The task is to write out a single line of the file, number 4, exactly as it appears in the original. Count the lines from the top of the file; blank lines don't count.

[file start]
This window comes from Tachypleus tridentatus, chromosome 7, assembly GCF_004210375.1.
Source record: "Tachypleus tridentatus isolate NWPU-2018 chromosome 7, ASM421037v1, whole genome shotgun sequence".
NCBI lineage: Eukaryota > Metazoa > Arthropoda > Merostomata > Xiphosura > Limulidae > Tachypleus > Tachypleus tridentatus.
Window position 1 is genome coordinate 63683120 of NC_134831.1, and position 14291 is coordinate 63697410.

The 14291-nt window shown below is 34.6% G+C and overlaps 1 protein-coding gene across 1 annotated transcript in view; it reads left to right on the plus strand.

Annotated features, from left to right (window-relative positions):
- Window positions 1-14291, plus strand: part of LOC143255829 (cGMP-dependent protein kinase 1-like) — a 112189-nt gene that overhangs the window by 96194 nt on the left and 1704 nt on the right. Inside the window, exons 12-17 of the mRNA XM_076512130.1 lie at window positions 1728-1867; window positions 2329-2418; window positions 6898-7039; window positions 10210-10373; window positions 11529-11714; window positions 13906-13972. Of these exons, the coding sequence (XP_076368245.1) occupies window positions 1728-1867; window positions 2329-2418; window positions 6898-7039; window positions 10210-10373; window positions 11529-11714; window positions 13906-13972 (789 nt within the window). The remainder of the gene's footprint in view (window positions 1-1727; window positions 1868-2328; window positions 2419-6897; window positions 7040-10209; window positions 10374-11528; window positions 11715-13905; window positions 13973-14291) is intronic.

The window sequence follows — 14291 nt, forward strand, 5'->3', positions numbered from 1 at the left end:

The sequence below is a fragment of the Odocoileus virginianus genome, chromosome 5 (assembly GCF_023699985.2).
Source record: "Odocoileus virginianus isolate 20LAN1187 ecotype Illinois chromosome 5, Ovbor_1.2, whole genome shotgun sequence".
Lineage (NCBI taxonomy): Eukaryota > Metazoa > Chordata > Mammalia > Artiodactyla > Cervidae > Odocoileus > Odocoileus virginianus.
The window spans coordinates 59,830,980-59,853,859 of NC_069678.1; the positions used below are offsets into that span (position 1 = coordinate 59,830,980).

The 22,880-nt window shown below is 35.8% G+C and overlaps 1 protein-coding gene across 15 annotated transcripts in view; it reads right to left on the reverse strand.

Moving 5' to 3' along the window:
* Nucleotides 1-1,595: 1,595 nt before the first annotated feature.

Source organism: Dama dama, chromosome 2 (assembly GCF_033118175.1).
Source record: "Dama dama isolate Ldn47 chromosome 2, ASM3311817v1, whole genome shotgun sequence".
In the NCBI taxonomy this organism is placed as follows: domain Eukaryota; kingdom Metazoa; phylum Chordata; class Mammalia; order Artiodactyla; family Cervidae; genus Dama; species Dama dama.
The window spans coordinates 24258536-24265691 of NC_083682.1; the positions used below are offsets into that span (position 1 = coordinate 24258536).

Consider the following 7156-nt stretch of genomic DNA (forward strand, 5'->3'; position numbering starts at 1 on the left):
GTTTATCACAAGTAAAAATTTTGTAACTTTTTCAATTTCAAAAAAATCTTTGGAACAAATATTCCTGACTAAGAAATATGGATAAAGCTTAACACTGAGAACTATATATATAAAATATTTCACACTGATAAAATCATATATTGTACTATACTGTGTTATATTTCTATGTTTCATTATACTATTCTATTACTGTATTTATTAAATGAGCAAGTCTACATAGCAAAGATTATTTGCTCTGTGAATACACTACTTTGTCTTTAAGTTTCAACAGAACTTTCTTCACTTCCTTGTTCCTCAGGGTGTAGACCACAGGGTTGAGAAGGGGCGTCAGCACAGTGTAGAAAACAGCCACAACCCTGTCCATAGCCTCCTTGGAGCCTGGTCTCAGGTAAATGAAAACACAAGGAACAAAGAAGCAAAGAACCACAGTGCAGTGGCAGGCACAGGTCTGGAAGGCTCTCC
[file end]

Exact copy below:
Window position 1 is genome coordinate 63683120 of NC_134831.1, and position 14291 is coordinate 63697410.